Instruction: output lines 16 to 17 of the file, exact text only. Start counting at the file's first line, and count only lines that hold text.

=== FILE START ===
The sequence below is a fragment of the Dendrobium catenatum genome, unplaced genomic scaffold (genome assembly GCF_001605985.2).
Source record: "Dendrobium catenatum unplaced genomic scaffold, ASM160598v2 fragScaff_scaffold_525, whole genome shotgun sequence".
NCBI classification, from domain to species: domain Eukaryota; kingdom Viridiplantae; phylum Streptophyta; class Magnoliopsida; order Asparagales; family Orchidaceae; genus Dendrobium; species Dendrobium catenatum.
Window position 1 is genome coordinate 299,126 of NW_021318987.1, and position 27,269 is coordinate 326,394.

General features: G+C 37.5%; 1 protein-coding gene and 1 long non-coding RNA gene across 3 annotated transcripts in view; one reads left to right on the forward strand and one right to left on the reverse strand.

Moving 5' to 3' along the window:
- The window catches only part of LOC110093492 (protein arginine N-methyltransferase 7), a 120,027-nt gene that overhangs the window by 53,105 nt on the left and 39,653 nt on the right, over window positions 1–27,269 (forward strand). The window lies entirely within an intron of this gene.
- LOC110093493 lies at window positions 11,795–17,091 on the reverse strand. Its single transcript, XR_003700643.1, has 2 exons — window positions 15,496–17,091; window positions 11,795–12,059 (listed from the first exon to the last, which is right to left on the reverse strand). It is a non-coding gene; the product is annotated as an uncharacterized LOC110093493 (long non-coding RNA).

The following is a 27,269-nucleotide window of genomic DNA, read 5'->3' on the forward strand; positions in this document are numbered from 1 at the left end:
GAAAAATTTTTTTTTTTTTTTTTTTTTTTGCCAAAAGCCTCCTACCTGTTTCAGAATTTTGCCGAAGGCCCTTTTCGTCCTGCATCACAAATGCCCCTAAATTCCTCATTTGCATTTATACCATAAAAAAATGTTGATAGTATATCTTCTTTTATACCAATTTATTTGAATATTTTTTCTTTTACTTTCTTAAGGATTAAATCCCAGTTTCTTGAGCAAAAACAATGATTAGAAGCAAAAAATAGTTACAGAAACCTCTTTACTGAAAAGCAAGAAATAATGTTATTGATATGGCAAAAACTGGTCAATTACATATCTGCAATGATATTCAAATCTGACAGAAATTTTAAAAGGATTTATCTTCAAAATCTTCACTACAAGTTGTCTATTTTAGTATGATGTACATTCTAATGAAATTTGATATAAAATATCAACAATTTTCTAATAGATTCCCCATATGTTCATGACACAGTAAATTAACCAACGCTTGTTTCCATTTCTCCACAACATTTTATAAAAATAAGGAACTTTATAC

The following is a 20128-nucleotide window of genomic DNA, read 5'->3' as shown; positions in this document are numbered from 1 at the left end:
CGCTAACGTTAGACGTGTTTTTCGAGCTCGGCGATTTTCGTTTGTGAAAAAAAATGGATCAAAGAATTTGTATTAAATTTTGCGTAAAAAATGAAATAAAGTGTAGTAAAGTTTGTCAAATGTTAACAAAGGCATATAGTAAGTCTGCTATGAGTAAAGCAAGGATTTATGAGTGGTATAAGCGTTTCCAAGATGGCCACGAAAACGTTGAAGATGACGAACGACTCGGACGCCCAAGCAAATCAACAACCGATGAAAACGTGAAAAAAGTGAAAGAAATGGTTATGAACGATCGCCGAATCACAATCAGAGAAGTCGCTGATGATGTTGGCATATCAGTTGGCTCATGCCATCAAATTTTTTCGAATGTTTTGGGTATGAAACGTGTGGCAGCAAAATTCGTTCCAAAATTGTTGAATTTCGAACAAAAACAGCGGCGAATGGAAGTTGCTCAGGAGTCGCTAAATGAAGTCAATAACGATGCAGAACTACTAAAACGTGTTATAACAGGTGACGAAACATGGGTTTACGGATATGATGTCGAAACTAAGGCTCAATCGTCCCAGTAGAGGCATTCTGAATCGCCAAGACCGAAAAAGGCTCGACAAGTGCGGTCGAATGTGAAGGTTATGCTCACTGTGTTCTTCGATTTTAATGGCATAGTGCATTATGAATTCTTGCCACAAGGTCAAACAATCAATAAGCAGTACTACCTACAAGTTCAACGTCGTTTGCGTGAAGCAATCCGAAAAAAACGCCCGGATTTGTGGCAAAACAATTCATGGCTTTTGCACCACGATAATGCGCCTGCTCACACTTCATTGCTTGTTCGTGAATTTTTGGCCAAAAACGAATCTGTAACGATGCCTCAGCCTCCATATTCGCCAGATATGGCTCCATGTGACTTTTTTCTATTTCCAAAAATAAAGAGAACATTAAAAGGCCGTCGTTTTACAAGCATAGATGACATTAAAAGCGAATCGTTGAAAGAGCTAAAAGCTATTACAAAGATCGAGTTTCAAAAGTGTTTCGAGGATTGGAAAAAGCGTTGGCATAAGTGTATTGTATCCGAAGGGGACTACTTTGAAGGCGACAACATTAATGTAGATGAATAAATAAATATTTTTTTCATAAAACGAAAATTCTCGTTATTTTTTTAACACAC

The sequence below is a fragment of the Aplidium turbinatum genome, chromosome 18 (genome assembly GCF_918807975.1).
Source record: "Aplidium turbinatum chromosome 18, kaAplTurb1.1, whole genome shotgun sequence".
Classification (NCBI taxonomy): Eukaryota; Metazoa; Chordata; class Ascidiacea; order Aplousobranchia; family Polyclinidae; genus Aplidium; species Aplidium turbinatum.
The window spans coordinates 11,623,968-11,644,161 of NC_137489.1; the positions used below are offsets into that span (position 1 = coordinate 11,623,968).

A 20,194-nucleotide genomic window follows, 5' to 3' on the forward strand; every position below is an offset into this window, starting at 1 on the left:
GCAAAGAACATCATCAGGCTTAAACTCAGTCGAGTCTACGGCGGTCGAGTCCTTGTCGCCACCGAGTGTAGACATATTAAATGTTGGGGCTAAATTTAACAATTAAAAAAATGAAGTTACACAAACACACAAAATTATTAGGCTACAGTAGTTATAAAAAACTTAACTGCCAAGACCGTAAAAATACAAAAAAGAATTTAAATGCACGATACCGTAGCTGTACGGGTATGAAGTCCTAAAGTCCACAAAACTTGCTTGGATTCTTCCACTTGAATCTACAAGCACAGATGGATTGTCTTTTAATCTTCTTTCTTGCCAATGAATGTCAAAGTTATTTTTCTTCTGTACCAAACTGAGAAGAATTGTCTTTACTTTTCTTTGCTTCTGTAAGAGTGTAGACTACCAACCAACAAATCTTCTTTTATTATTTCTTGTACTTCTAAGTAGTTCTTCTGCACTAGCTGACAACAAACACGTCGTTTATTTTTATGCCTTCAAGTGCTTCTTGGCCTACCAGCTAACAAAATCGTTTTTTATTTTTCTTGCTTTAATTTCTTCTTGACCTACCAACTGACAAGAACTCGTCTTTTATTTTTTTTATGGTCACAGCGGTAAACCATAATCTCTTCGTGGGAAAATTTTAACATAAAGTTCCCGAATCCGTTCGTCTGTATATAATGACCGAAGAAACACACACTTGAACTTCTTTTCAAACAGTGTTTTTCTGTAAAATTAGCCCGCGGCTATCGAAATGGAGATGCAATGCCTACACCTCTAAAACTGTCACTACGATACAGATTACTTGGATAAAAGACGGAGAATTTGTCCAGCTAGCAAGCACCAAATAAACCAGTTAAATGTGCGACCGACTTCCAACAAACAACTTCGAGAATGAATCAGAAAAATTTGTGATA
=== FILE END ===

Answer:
The window spans coordinates 11,623,968-11,644,161 of NC_137489.1; the positions used below are offsets into that span (position 1 = coordinate 11,623,968).

A 20,194-nucleotide genomic window follows, 5' to 3' on the forward strand; every position below is an offset into this window, starting at 1 on the left: